01. The full text of the Zero Gravity Toilet Instructions: ZERO GRAVITY TOILET PASSENGERS ARE ADVISED TO READ INSTRUCTIONS BEFORE USE – 1. The toilet is of the standard zero-gravity type. Depending on requirements, System A and/or System B can be used, details of which are clearly marked in the toilet compartment. When operating System A, depress lever and a plastic dalkron eliminator will be dispensed through the slot immediately underneath. When you have fastened the adhesive lip, attach connection marked by the large “X” outlet hose. Twist the silver coloured ring one inch below the connection point until you feel it lock. – 2. The toilet is now ready for use. The Sonovac cleanser is activated by the small switch on the lip. When securing, twist the ring back to its initial-condition, so that the two orange lines meet. Disconnect. Place the dalkron eliminator in the vacuum receptacle to the rear. Activate by pressing the blue button. – 3. The controls for System B are located on the opposite wall. The red release switch places the uroliminator into position; it can be adjusted manually up or down by pressing the blue manual release button. The opening is self adjusting. To secure after use, press the green button which simultaneously activates the evaporator and returns the uroliminator to its storage position. – 4. You may leave the lavatory if the green exit light is on over the door. If the red light is illuminated, one of the lavatory facilities is not properly secured. Press the “Stewardess” call button on the right of the door. She will secure all facilities from her control panel outside. When green exit light goes on you may open the door and leave. Please close the door behind you. – 5. To use the Sonoshower, first undress and place all your clothes in the clothes rack. Put on the velcro slippers located in the cabinet immediately below. Enter the shower. On the control panel to your upper right upon entering you will see a “Shower seal” button. Press to activate. A green light will then be illuminated immediately below. On the intensity knob select the desired setting. Now depress the Sonovac activation lever. Bathe normally. – 6. The Sonovac will automatically go off after three minutes unless you activate the “Manual off” over-ride switch by flipping it up. When you are ready to leave, press the blue “Shower seal” release button. The door will open and you may leave. Please remove the velcro slippers and place them in their container. – 7. If the red light above this panel is on, the toilet is in use. When the green light is illuminated you may enter. However, you must carefully follow all instructions when using the facilities during coasting (Zero G) flight. Inside there are three facilities: (1) the Sonowasher, (2) the Sonoshower, (3) the toilet. All three are designed to be used under weightless conditions. Please observe the sequence of operations for each individual facility. – 8. Two modes for Sonowashing your face and hands are available, the “moist-towel” mode and the “Sonovac” ultrasonic cleaner mode. You may select either mode by moving the appropriate lever to the “Activate” position. If you choose the “moist-towel” mode, depress the indicated yellow button and withdraw item. When you have finished, discard the towel in the vacuum dispenser, holding the indicated lever in the “active” position until the green light goes on… showing that the rollers have passed the towel completely into the dispenser. If you desire an additional towel, press the yellow button and repeat the cycle. – 9. If you prefer the “Sonovac” ultrasonic cleaning mode, press the indicated blue button. When the twin panels open, pull forward by rings A & B. For cleaning the hands, use in this position. Set the timer to positions 10, 20, 30 or 40… indicative of the number of seconds required. The knob to the left, just below the blue light, has three settings, low, medium or high. For normal use, the medium setting is suggested. – 10. After these settings have been made, you can activate the device by switching to the “ON” position the clearly marked red switch. If during the washing operation, you wish to change the settings, place the “manual off” over-ride switch in the “OFF” position. you may now make the change and repeat the cycle.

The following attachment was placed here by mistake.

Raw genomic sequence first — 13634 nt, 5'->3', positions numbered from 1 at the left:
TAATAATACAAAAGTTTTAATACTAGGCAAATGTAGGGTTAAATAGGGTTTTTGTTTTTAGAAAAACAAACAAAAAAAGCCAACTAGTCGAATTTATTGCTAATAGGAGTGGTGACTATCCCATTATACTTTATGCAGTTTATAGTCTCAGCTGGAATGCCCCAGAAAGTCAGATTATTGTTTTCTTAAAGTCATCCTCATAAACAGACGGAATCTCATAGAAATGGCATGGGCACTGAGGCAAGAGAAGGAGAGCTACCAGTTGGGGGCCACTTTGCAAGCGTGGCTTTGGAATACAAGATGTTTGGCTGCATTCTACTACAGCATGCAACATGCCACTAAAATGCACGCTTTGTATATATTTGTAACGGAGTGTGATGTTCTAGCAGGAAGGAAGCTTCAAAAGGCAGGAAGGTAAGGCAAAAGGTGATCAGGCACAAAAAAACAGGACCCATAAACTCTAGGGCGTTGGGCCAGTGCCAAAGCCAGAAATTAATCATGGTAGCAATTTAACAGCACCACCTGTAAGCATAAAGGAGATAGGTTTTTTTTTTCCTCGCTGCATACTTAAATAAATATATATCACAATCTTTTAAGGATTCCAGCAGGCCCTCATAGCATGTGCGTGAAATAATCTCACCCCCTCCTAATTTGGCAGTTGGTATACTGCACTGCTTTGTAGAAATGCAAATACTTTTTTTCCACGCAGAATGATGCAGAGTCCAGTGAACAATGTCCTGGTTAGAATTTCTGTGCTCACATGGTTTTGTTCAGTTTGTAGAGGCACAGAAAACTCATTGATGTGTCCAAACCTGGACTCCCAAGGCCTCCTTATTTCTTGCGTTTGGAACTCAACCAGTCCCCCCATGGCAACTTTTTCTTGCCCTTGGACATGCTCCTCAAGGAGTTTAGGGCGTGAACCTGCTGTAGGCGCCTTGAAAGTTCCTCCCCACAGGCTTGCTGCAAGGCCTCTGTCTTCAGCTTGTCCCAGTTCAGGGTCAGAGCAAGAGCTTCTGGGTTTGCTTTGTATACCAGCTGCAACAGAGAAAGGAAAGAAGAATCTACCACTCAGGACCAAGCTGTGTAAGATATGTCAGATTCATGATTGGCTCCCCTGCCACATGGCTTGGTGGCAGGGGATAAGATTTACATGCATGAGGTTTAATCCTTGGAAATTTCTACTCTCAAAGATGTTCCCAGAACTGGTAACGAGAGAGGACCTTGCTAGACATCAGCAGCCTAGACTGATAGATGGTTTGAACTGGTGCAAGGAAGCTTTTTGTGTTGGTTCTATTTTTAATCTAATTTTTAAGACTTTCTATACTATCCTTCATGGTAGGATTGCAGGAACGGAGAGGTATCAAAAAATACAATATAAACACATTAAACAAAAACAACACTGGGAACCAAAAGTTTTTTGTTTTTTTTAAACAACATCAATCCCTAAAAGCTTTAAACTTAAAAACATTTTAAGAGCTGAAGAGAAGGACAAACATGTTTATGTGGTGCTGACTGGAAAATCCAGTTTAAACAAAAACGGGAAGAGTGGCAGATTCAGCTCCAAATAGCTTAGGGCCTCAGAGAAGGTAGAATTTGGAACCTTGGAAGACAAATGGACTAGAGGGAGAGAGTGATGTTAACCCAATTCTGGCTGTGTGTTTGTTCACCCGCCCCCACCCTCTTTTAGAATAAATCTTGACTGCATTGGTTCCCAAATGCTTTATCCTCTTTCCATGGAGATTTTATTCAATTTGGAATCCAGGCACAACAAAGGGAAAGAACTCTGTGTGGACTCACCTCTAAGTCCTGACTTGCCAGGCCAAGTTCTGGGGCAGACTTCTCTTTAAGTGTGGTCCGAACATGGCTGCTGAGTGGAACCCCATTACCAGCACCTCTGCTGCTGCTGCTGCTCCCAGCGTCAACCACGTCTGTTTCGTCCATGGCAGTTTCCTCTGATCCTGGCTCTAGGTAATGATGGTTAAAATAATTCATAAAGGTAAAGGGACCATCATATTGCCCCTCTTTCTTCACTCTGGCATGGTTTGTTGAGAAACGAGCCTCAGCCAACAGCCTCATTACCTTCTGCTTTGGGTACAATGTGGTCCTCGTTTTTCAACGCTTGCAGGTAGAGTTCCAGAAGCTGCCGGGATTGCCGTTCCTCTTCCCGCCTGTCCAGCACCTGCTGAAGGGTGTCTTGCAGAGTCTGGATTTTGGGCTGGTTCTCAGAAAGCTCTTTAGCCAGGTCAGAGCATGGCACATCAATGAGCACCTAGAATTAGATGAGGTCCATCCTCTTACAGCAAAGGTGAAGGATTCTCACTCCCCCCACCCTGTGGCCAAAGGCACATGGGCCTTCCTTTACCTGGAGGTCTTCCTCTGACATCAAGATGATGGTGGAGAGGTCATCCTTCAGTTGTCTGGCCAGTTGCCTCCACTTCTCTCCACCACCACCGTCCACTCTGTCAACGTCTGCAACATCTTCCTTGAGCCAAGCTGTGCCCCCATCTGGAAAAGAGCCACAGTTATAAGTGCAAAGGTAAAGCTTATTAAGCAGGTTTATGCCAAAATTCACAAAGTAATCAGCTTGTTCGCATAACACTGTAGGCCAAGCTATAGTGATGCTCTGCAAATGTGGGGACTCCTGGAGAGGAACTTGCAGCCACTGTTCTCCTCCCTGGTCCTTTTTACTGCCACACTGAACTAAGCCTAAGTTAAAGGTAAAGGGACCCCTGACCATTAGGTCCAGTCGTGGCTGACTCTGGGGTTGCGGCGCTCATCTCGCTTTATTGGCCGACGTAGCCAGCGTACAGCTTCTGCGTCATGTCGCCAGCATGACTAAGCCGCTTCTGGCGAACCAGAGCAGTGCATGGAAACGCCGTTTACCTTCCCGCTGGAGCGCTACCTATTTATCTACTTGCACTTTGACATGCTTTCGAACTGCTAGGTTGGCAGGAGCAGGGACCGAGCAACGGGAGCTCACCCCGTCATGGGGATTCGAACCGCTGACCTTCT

02. Stanley Kubrick initially approached Arthur C. Clarke by saying that he wanted to make “the proverbial good science-fiction movie”. Clarke suggested that his story “The Sentinel” (1948) about finding an alien artifact on the moon, would provide a suitable premise. Clarke had written it for a BBC competition, but it didn’t even make the shortlist. The movie’s opening scene has elements in common with Clarke’s story “Encounter at Dawn,” and the ending is arguably related to his beloved novel “Childhood’s End.” The screenplay was written primarily by Kubrick and the novel primarily by Clarke, each working simultaneously and also providing feedback to the other. As the story went through many revisions, changes in the novel were taken over into the screenplay and vice versa. The official records say that the screenplay was written in 58 days (13 October 1965-9 December 1965). Shooting began with the “Monolith on the Moon” scene on 29 December 1965.